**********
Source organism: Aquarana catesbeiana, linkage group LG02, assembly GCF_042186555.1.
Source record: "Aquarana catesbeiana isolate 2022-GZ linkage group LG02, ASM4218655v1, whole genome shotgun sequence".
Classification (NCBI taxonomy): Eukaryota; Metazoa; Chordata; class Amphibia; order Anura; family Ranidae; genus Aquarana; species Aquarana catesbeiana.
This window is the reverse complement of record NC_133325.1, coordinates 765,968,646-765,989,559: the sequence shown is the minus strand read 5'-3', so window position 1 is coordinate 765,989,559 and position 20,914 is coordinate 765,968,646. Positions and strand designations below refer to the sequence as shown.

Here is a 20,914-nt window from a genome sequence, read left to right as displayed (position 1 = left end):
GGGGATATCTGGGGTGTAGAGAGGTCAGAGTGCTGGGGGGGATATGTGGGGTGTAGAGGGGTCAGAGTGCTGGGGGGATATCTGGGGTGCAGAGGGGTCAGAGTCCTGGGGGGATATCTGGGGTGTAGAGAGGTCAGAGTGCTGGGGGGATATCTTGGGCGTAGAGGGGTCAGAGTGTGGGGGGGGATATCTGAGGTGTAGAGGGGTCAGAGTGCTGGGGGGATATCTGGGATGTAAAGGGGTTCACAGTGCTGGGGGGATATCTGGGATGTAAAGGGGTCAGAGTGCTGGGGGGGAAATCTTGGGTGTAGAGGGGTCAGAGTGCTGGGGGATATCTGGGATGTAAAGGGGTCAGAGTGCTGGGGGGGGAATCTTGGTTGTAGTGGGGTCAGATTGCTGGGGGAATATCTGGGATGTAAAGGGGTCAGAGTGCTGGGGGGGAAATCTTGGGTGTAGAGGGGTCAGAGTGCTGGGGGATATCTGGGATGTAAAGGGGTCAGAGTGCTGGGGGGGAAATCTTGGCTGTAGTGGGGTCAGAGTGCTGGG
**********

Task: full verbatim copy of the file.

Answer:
Source organism: Aquarana catesbeiana, linkage group LG02, assembly GCF_042186555.1.
Source record: "Aquarana catesbeiana isolate 2022-GZ linkage group LG02, ASM4218655v1, whole genome shotgun sequence".
Classification (NCBI taxonomy): Eukaryota; Metazoa; Chordata; class Amphibia; order Anura; family Ranidae; genus Aquarana; species Aquarana catesbeiana.
This window is the reverse complement of record NC_133325.1, coordinates 765,968,646-765,989,559: the sequence shown is the minus strand read 5'-3', so window position 1 is coordinate 765,989,559 and position 20,914 is coordinate 765,968,646. Positions and strand designations below refer to the sequence as shown.

Here is a 20,914-nt window from a genome sequence, read left to right as displayed (position 1 = left end):
GGGGATATCTGGGGTGTAGAGAGGTCAGAGTGCTGGGGGGGATATGTGGGGTGTAGAGGGGTCAGAGTGCTGGGGGGATATCTGGGGTGCAGAGGGGTCAGAGTCCTGGGGGGATATCTGGGGTGTAGAGAGGTCAGAGTGCTGGGGGGATATCTTGGGCGTAGAGGGGTCAGAGTGTGGGGGGGGATATCTGAGGTGTAGAGGGGTCAGAGTGCTGGGGGGATATCTGGGATGTAAAGGGGTTCACAGTGCTGGGGGGATATCTGGGATGTAAAGGGGTCAGAGTGCTGGGGGGGAAATCTTGGGTGTAGAGGGGTCAGAGTGCTGGGGGATATCTGGGATGTAAAGGGGTCAGAGTGCTGGGGGGGGAATCTTGGTTGTAGTGGGGTCAGATTGCTGGGGGAATATCTGGGATGTAAAGGGGTCAGAGTGCTGGGGGGGAAATCTTGGGTGTAGAGGGGTCAGAGTGCTGGGGGATATCTGGGATGTAAAGGGGTCAGAGTGCTGGGGGGGAAATCTTGGCTGTAGTGGGGTCAGAGTGCTGGG